You may have noticed I’ve been missing in action for a while. I’m going to run with this metaphor because I’ve been away at war, battling not only a relapse but a crisis in confidence.

It all began with a cold virus. I was actually doing pretty well, relatively, and then the cold hit and my body freaked out. I’m not talking a little toddler tantrum here, I’m talking full on psychotic breakdown of my body’s functioning. I missed an entire 4 nights sleep, as in, I didn’t fall asleep at all for 5 days. I was so tired I wanted to cry, but my body was shouting GO GO GO like an army drill sergeant. While laying helplessly in bed it was like my body was a French battlefield during World War One. All the infections that were previously being kept at bay, all came out with a bang and I was sliding backwards faster than a right wing political party goes back on their pre-election promises.

Eventually I stabilised and although 5 weeks later I still haven’t kicked the cold, I’m no longer free-falling down a giant slippery lubed up bouncy castle Slope of Doom.

This would be a lot more fun if everyone was naked. #JustSayin  Thanks to
This would be a lot more fun if everyone was naked. #JustSayin
Thanks to

Once my health stabilised though, the mental stuff started. When you’re in physical crisis, you don’t emotionally deal with the fall out of the crisis, because you just don’t have the energy or resources. But when it all calms down you’re left thinking ‘What the actual f**k was that about’? ‘Am I ever going to get better?’ ‘What if everything I’m doing is wrong?’ ‘What if I’m never going to have the life I’m holding out hope for?’ ‘What if I don’t get over this?’ ‘Am I going to be permanently worse now?’ ‘I CAN’T COPE WITH THIS SHIT ANY MORE’. And an assortment of other woe-is-me, pessimistic freak outs.

Now, because I’m not the kind of person that can just accept things like normal people, I have to analyse them to death, pick them apart with a tiny tooth pick and then label them neatly and organise them into alphabetical boxes in my head. So I decided to analyse the shit out of my freak out.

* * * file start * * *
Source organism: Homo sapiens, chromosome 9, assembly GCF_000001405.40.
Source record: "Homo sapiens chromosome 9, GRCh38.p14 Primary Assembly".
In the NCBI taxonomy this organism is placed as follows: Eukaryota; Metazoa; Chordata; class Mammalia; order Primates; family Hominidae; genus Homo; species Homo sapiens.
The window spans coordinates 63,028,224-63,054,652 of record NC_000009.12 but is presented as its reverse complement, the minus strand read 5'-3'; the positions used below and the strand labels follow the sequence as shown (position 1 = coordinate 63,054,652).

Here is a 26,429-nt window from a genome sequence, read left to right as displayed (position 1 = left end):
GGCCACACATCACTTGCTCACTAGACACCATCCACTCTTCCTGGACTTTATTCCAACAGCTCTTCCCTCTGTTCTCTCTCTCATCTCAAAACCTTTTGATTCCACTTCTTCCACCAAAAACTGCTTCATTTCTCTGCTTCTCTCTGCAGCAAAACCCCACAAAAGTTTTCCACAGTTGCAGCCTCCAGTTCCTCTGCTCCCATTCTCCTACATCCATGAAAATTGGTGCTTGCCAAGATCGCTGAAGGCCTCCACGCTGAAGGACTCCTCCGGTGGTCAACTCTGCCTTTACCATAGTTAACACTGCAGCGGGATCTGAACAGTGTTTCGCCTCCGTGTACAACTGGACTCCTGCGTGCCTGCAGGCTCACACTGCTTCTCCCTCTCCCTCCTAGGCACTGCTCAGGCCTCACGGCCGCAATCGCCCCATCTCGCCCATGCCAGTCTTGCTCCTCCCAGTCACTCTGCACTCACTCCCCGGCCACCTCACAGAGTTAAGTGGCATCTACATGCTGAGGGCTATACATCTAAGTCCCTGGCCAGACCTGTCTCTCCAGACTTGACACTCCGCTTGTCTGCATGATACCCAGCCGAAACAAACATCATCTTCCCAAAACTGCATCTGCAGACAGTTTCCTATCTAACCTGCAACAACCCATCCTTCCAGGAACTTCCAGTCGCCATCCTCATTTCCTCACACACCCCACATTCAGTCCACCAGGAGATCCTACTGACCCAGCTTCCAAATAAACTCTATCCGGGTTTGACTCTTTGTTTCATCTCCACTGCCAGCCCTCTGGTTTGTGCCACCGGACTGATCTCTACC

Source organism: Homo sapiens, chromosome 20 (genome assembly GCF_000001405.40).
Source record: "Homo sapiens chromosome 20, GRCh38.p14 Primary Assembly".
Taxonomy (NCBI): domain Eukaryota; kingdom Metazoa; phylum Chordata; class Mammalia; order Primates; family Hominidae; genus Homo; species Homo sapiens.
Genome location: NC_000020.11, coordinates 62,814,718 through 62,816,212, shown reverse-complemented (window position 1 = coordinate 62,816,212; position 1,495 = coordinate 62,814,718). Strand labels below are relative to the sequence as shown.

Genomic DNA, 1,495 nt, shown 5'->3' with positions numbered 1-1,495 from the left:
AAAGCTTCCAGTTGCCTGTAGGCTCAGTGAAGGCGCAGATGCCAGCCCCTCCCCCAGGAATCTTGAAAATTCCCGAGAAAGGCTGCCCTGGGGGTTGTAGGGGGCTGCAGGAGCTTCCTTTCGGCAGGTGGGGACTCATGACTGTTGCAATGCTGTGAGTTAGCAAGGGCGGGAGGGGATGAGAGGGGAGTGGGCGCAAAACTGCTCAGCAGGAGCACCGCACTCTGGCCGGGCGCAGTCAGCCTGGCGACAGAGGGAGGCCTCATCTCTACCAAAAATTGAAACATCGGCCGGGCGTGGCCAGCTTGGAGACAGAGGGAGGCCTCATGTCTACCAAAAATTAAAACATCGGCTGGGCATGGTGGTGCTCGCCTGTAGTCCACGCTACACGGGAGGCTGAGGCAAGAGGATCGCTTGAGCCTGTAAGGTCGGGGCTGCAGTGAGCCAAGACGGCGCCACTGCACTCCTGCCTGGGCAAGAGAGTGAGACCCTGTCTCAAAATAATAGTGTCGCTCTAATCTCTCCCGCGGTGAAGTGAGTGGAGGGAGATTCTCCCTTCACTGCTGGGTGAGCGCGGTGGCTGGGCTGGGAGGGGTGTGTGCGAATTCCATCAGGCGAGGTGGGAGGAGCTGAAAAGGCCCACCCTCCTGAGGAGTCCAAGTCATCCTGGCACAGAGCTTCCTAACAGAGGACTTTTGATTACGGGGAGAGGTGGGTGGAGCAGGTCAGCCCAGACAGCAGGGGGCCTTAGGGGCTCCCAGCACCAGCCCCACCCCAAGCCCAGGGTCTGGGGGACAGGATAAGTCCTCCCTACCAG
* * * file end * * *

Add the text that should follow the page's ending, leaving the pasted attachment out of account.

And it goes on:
1.  It was a physical trauma. This is traumatic. (duh.) No one likes to be sick, it’s out of your control, everyone likes to be in control. Having a physical trauma is emotionally traumatic so there is always going to be a freak out of some description. This isn’t me being a wuss, this is a normal reaction to a set of events.

2.  Being on the Slope of Doom is terrifying. Properly properly terrifying. This is for the following reasons – you don’t know when you’re going to be able to get off the Slope of Doom, you don’t know how far you’re going to fall, and you’re terrified you’ll end up back where you started. You know, that place you were in that was so bad you fought your ass off to get out of it to get to a better level of health. The idea of going back to suffering to that degree would fill anyone with fear.

3.  Being physically worse brings back the memories of when you were permanently physically bad at some other point in your illness, so ill that you feel quite traumatised by the whole thing. Feeling like that again is like ripping open the emotional wound and pouring lemon juice all over it. Not in a fun dare-devil way, just in a ‘OMG DON’T DO THAT’ way.

So there we go. I had a downturn, I freaked out. Then what? Well, I pulled up my big girl pants, and rather than deciding I was going to be a brave warrior because I want to be a brave warrior. I decided I just didn’t have any choice. That’s the thing about being chronically sick, a lot of your choices get taken away. My options were as follows (here goes the logic again)

  1. Kill myself. –  Crap idea because it would make people I love upset. Also, I have the distinct impression the world would still carry on without me, and I have a Fear Of Missing Out complex the size of a planet.
  2. Quit treatment and let myself get horribly sick again – not an option, I’d just be hopping back on the Slope of Doom and I’m not doing that voluntarily for a million squillion pounds or dollars.
  3. Try to self treat to save money and let go of the hope I had to get well – sounds a lot like giving up to me. The saving money is tempting, but I worked out the cost of just treading water is quite high, so what’s the point? I may as well go the whole way.
  4. Carry on as I was, holding onto the hope and pouring pills down my neck. Bingo. Only available option.

So call it brave if you like (no really, go ahead, my ego likes a good stroke) but really coping and dealing is just the only logical option. You don’t have to be positive all the time, you don’t have to cope all the time. Even when you’re absolutely terrified, you just have to carry on. Cope in whatever way you need to, and eventually, things will feel better.

carry on orange


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